There is still a segment of the population that has difficulty with computers or “How to Use”: a software program, the computer as a tool, or taming the beast they see on their desk at work.
The first thing I say to comfort my students is that they are not going to break their computer by doing something “silly”. They may get a garbage (or unexpected) response from the program, but that is simply because computers are machines that need to be told what to do. True, computers are excellent at doing things, but computers do not have the level of understanding how to read our minds and do what we want the computer to do.
This perceived “dumbness” on the part of the computer presents challenges to even the best tutor. Why, because humans all have different learning styles and:
1. Most students learn differently than you do.
2. Each student learns differently from other students.
3. No one teaching method will effectively reach all students.
4. A tutor cannot address all students' learning styles all of the time.
Worse yet, learning styles may be “mixed” in each student! In considering what is actually taking place during a computer training session, a good tutor has to understand the reactions of the various learning styles to the information provided:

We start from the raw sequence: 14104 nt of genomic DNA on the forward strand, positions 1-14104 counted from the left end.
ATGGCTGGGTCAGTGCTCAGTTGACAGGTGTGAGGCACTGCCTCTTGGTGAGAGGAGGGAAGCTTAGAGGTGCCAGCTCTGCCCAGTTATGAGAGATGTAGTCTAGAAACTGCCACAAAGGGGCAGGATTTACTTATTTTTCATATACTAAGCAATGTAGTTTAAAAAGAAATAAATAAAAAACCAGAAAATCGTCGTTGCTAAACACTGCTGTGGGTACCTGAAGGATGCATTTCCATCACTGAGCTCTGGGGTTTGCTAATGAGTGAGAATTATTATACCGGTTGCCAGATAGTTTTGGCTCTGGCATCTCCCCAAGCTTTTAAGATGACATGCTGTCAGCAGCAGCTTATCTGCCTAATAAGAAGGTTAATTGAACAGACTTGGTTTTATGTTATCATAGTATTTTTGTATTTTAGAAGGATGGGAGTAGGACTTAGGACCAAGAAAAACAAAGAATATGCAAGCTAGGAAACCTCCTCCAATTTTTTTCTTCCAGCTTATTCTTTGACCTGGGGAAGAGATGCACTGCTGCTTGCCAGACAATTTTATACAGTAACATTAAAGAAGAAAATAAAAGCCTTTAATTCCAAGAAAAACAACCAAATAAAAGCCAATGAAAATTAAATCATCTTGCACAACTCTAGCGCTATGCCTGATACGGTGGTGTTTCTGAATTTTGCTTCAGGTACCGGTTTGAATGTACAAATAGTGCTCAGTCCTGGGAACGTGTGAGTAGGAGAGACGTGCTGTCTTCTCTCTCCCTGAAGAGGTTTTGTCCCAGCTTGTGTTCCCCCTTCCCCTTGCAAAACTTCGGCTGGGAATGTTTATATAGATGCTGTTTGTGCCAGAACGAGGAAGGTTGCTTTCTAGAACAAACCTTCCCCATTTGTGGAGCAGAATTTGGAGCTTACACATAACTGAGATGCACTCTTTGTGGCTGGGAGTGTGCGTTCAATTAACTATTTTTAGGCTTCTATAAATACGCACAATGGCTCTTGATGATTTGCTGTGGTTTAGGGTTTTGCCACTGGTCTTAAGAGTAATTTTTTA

Active/Reflective Learners: Active learners retain and understand information best by doing something active with it – discussing or applying it or explaining it to others. “Let's try it out and see how it works” is an active learner's phrase Reflective learners prefer to think about it quietly first. “Let's think it through first” is the reflective learner's first response.
Sensing/Intuitive Learners: Sensing learners enjoy learning facts. Sensors often enjoy solving problems by well-established methods and dislike complications and, surprises. Sensors are patient with details and good at memorizing facts and doing hands-on work. Sensors are more practical and careful. Intuitors enjoy innovation and dislike repetition. Intuitors work faster and are more innovative. Intuitive learners often prefer discovering possibilities and relationships. Intuitors may be better at grasping new concepts.
Visual/Verbal: Visual learners remember best what they “see” – pictures, diagrams, flow charts, time lines, films, and demonstrations. Verbal learners get more out of words – written and spoken explanations.
NOTE: Everyone learns more when information is presented both visually and verbally.
Sequential/Global: Sequential learners gain understanding in linear steps, with each step following logically from the previous one. Sequential learners follow logical stepwise paths in finding solutions. Global learners learn in large jumps, absorbing material almost randomly without seeing connections, and then suddenly “getting it”.
Unfortunately, using a computer requires a bit of courage on the user’s part. The computer user must be bold enough to tell the computer what to do. I tell my students to “try it”, but only AFTER I have given them a “safe escape route” that allows them to return to the command “before”. Finally, “Save as you go”, is the best taught strategy for everyone.